Current Reviews


Micronauts #7

Posted: Sunday, May 11, 2003
By: Jason Cornwell

Writer: Dan Jolley
Artists: Stefano Caselli (p), Barb Schulz/Clayton Brown (i)

Publisher: Image Comics

The book opens with General Azura Nova being stripped of her command by Baron Karza as he believes she is to blame for the escape of Ryan Archer & the rest of the slaves. As she is taken into custody, the book turns its attention to the escaped slaves, as we see Ryan Archer is proving to be a very quick study when it comes flying a glider-pack. We then look in on Biotron & Acroyear who are having a conversation in which Biotron's defection is discussed, we see the robot is unable to offer up an explanation for his behavior beyond stating that his connection with Microtron awaken a sense of compassion within it's circuitry. We then follow Biotron as it offers the infant he liberated from Baron Karza's body banks to an entity that calls itself a Time Traveler, and we get the sense that this entity might be responsible for Biotron's uncharacteristic behavior. We then see that a ship has dropped out of tesseract right next to them, but it then immediately powers down, and floats lifeless in space. As the Micronauts decide to investigate this mystery ship they discover it's the ship that was transporting Azura Nova, and she managed to effect her escape by killing everyone on the ship. She then offers to help the group stop Baron Karza's plan to invade Earth, and the issue ends with the Micronauts taking a rather bold step into a new universe.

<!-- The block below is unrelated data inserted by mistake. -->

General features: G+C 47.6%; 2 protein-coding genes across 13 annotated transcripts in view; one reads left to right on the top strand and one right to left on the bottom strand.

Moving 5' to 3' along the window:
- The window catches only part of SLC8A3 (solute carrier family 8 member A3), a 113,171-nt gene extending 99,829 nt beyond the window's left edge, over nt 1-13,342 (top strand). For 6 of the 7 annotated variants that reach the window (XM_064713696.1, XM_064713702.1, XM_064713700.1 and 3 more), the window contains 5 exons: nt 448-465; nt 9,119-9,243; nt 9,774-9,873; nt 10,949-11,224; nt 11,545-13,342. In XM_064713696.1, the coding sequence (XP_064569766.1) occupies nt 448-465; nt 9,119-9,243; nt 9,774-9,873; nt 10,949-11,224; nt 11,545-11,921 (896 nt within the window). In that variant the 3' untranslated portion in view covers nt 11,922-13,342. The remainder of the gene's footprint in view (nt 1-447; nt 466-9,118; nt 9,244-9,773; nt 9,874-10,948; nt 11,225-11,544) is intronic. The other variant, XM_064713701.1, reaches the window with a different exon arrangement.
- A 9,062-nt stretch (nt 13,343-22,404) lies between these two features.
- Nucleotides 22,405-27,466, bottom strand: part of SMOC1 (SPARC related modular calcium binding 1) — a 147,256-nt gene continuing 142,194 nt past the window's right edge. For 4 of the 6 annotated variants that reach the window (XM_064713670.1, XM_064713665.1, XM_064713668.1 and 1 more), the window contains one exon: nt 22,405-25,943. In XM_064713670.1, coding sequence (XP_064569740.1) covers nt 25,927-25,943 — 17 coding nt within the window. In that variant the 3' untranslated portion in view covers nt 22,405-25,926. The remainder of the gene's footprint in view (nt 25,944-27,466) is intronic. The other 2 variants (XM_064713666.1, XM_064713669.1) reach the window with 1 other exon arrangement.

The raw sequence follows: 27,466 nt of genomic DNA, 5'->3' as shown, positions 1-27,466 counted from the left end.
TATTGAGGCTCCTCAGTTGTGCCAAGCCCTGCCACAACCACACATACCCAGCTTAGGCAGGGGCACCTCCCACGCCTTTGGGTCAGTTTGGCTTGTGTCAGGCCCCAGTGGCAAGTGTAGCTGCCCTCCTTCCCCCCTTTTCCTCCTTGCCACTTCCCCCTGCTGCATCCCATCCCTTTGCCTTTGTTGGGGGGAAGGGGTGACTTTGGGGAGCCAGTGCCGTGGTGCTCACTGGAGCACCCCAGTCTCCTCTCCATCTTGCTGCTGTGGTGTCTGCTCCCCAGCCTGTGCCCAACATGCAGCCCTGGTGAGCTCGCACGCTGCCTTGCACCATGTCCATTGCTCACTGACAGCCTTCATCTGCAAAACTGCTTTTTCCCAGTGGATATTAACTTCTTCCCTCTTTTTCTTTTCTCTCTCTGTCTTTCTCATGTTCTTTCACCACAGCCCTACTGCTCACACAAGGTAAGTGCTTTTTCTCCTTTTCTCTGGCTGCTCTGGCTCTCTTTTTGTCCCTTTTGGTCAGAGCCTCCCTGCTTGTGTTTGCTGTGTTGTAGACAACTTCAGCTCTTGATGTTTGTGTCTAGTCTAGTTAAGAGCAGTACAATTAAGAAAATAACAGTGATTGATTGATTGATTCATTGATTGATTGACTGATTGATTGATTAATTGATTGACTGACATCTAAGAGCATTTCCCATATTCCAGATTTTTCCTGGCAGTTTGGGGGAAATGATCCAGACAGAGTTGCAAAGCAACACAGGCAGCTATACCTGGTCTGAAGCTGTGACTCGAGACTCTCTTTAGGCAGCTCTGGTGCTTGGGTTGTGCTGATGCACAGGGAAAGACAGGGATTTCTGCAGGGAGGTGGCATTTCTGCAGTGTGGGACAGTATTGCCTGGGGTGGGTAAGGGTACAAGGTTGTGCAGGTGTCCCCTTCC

The main problem that I find myself having when I read this book is forming any real sense of attachment to this book's cast. I mean to a certain degree the characters that have carried over from the Marvel series (Acroyear, Baron Karza, Biotron & Microtron), I've simply grafted on the old personalities, so there is a sense of familiarity to this book. However, the simple fact of the matter is that we are seven issues into this series, and the book has yet to really establish its cast in the minds of the reader. I mean yes I could list off the names of the characters who I presume are this book's major players, and I could even tell you their basic personality traits, but sadly this is about all I could do. I mean there's roughly a dozen characters vying for attention in these pages, and yet in the seven issues we've received I can only think of two character moments that made me sit up & take notice. The first was when Biotron made his debut appearance as a utterly ruthless killing machine, and the second was when it was revealed that Acroyear had himself a limited life span. Now this issue adds the Time Travelers to the mix, and another character joins the cast, but in the end I found it rather difficult to work up much excitement. Here's hoping their adventures on Earth will pull this group together.